Author Topic: Piezo  (Read 4732 times)

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Piezo
« on: July 04, 2009, 00:16:36 am »
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Yes I do believe it states in the patent he made a ceramic mixture from the minerals that make piezo's.
In a certain combination.
You should be able to see that.

Well, sorry, but you believe incorrectly...there is an insulating "vitreous ceramic"...STOVE CLAY...but, NOWHERE does it say piezo....NOWHERE!

This is what it says about it....
"...Said center hollow tubular electrode carries water, and is separated from the outer cylindrical electrode by a porous ceramic vitreous material, and the inner surface of the outer cylindrical electrode exists a space to contain the water electrolysed."

"...The center tubular electrode is coated with a nickel alloy, and surrounded with a porous vitreous ceramic and a glass tube with the exception of the tip that faces the second electrode"


You are making shit up....if you know anything about piezos...they are NOT porous, in fact they are a seamless crystal matrix.
I deal in facts...not assumptions...get your facts straight

I have included the Puharich patent so u can see for yourself!



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Piezo
« Reply #1 on: July 04, 2009, 01:02:02 am »
From Radiant_1  "Well, sorry, but you believe incorrectly...there is an insulating "vitreous ceramic"...STOVE CLAY...but, NOWHERE does it say piezo....NOWHERE!"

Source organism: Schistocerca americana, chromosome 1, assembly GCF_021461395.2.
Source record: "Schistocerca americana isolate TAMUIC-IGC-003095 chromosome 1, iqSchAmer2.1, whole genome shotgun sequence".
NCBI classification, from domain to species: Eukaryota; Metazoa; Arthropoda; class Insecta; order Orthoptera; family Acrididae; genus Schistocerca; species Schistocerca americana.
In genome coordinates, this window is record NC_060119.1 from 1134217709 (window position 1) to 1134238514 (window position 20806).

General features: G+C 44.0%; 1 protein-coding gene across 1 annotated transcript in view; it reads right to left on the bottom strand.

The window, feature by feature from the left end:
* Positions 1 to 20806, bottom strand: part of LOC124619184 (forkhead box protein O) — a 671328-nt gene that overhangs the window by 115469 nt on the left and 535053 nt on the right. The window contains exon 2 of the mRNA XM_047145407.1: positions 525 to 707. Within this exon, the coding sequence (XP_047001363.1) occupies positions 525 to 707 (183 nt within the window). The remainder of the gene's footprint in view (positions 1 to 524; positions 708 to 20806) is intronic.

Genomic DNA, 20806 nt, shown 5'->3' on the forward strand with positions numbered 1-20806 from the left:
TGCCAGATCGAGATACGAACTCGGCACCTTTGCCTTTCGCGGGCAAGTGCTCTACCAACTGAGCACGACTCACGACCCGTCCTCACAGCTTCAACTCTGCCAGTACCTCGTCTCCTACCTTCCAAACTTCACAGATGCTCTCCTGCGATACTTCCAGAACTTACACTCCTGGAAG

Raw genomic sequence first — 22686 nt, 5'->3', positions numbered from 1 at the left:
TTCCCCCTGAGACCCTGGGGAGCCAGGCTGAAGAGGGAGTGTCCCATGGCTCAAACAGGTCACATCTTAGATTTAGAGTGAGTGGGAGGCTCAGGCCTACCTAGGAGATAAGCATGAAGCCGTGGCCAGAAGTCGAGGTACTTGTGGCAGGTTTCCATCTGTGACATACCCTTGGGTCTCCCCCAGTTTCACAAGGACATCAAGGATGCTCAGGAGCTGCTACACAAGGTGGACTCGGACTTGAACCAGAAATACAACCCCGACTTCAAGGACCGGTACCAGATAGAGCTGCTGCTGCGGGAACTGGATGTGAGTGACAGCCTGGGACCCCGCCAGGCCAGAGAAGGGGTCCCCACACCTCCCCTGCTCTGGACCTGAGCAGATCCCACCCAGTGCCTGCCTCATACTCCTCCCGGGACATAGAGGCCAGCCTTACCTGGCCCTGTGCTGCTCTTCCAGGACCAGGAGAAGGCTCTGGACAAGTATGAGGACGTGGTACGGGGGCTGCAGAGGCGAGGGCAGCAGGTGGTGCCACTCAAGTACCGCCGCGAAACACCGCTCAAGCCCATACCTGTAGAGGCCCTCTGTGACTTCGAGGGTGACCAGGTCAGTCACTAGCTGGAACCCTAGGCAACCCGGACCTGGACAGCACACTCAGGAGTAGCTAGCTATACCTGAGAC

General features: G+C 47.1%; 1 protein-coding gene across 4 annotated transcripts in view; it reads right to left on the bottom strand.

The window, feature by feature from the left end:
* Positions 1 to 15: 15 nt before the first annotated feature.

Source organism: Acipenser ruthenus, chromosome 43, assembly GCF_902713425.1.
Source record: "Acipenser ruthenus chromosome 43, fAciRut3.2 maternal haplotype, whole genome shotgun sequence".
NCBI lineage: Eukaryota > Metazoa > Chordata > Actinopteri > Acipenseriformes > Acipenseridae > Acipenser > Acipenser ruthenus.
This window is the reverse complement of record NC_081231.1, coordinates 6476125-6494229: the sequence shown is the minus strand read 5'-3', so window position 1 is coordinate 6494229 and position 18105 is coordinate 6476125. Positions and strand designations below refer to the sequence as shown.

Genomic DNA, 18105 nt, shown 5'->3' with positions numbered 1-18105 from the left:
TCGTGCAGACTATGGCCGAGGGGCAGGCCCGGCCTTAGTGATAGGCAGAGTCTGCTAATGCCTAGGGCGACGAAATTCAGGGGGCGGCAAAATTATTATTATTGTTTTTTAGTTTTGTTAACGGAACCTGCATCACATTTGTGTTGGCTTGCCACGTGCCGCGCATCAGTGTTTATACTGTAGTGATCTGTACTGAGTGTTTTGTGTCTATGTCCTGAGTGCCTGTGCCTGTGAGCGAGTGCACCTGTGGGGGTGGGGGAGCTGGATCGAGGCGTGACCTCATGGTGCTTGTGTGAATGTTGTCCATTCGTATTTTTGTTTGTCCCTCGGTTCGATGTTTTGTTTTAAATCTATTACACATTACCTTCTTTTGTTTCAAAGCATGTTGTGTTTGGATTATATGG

What is the vitreous ceramic made from.
If you look you will find a combination of materials.
All these materials are in the piezo family.
Vitreous ceramic material absorbs the water and most probably has piezo tendancies with the special combinations of materials its made from.
Did you read it thoroughly. he does not state piezo but if you research the materials are all in the piezo family.
Why do you suppose Puharich used a special combination of materials for the ceramics?
2:56 or so into Puharich Lecture #3 the chemical composition of the vitreous ceramic coating is enormously complex.

Really think we should not further clutter this thread.
Its funny why people in general cannot see through these patents because we in general have such a small focus on whats being said or read.
Thats why nothing has broke through on the patents we work on.

Please lets not discuss this further as you are being very disagreeable and appear not to be very open minded.
I'm a firm believer the vitreous ceramic material is piezo based by the combination of materials used to make it.

Sorry I should have said piezo materials in that first post.
Just PM me if you want to argue.
« Last Edit: July 04, 2009, 01:29:28 am by komtek »

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Piezo
« Reply #2 on: July 04, 2009, 01:13:07 am »
I'm not arguing, I'm proving...but, believe w/e you want.
Fact of the mater is....I know how piezos work....and a porous material would be a poor piezo indeed. As for my mind...you have no idea!
You are spreading unsubstantiated claims...I would encourage YOU to read it thoroughly ;)
Good day sir....I said GOOD DAY!


P.S.

One more piece of logic to prove it....
(http://i175.photobucket.com/albums/w152/Jdub6d9/Untitled-1-3.jpg)

Notice how the "vitreous ceramic" makes a seal between the outer steel housing and the inner nickel lined tube???(like the porcelain in a spark plug...ehhh?..ehh?)....well, a piezo expands and contracts...if that ceramic were piezo...it would break apart!!

Score 1more for logic ;)
« Last Edit: July 04, 2009, 01:41:37 am by Radiant_1 »